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Pen Air Saab Overrun Unilaska with Injuries

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Pen Air Saab Overrun Unilaska with Injuries

Old 19th Oct 2019, 16:45
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According to the NTSB they had already done a missed approach prior to the overrun landing attempt.

NTSB: Unalaska crash occurred on plane's 2nd landing attempt
Friday, October 18th 2019, 11:55 PM AKDT
By: Dave Leval
The National Transportation Safety Board says Thursday night's deadly crash of PenAir Flight 3296 in Unalaska took place during the second landing attempt.
NTSB Region Chief Clint Johnson said preliminary witness interviews report the plane attempted to land once, then circled back around. The second time, the plane landed then ran off the runway, crossed a road and almost ended up in the water.
There were 42 people on the flight — 39 passengers and three crew. Alaska State Troopers on Friday named 38-year-old David Oltman from Washington state as the passenger who was killed. He died from injuries sustained in the crash.
"Our entire team is devastated by this tragic accident," said PenAir President/COO Brian Whilden as he fought back tears in a video statement. "On behalf of PenAir, Ravn Air Group, and all of our employees with the company, I would like to extend our deepest sympathy and condolences to the family and loved ones of our passenger who passed away."
Eleven people, including Oltman, were transported for medical care. One person was medevaced to Anchorage, while others are receiving medical care in Unalaska, according to a release on the City of Unalaska website Friday.
The NTSB will now work to find out what caused the crash. Johnson said investigators have plenty of clues.
"The flight data recorder, the cockpit voice recorder, lots and lots of data in addition to the physical evidence," he said. "The airplane itself as far as crush zones, damage to the airplane, all that is going to be studied."
It could take at least a year to find out what caused the crash.
Fuel that had been leaking into the water from the Saab 2000 aircraft has been contained and removed, city officials stated. Remaining fuel in the plane has been removed.
Alaska Department of Transportation & Public Facilities officials have determined the runway was not damaged during the crash, according to a release from the City of Unalaska. A later statement from the city said plans were underway to remove the wreckage on Saturday. The runway and surrounding roadways are expected to reopen once cleared.
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Old 19th Oct 2019, 22:05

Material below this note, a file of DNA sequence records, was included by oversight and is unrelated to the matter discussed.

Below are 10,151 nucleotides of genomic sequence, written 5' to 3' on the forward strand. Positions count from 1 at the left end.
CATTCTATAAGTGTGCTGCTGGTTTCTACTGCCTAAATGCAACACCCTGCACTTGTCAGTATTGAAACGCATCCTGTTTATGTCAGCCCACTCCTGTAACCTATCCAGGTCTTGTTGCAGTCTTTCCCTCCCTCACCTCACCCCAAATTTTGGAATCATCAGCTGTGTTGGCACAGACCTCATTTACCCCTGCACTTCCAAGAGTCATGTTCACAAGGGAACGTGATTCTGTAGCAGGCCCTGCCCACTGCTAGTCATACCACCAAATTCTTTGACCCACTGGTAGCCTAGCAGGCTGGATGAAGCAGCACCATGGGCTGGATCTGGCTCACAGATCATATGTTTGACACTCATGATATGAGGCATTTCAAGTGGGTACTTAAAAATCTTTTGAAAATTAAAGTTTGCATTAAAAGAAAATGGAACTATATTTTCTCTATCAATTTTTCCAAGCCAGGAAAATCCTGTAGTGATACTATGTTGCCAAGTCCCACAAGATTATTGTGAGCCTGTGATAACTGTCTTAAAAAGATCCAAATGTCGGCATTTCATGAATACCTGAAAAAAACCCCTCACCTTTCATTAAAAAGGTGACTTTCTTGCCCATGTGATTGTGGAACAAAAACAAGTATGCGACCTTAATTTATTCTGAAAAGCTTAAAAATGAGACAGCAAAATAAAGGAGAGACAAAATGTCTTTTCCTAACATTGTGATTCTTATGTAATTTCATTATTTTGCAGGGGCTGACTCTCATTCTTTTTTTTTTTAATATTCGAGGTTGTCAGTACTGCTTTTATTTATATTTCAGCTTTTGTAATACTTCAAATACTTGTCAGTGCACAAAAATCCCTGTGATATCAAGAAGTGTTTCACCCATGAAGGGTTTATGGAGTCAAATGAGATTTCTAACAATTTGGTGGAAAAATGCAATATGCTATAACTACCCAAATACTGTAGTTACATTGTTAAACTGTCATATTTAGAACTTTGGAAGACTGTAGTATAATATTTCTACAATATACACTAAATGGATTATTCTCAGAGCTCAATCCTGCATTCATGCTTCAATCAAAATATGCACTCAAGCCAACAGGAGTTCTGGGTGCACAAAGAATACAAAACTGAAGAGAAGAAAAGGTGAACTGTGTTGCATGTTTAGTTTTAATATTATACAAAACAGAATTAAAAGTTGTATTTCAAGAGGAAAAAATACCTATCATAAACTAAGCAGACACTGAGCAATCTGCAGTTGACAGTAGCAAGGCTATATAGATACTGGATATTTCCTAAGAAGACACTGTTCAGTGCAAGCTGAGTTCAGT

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Originally Posted by Australopithecus View Post


Nope. They cannot make an engine containment ring strong enough for turbine blades, so imagine the energy in a much heavier object released from the hub. A friend was once torpedoed by a runaway towbar as they we’re taxiing onto the gate in a Convair 580. The engine was already running down when the towbar hit the prop (at 700 rpm). The blade released and ended up 200m away planted vertically in the ramp.
Actually, turbine blades are required to be contained (as are compressor blades - including the fan) as a cert requirement. They can come out the back (or front) as low energy debris, but not out the side. Turbine (and compressor/fan) discs are another story - the energy is so high that containment is simply not practical (we're talking inches of armor plate).
I'm not sure how practical it would be to shield passengers from propeller intrusion - the energy of a released prop is going to be very high, so it would take a considerable amount of Kevlar/carbon fiber/whatever to prevent intrusion, and due to the aerodynamic properties of a prop blade, the trajectory is rather unpredictable so the potential impact area of the fuselage would be rather large.
I did some work on another proposed installation of the engine used on the Saab many years ago, and as I recall the prop was certified as primary structure - i.e. it should never fail - because if they lost a prop at power the resultant imbalance could fail the wing structure.
Then again, I don't think the structural cert requirement for the props included impacting a rock wall...
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Old 19th Oct 2019, 23:09
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due to the aerodynamic properties of a prop blade, the trajectory is rather unpredictable
Like all blades, the only aerodynamic properties it has after release is drag. If the prop has no outer case to guide it or other blades to interact,, It will go aft
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Old 19th Oct 2019, 23:12
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Originally Posted by Airbubba View Post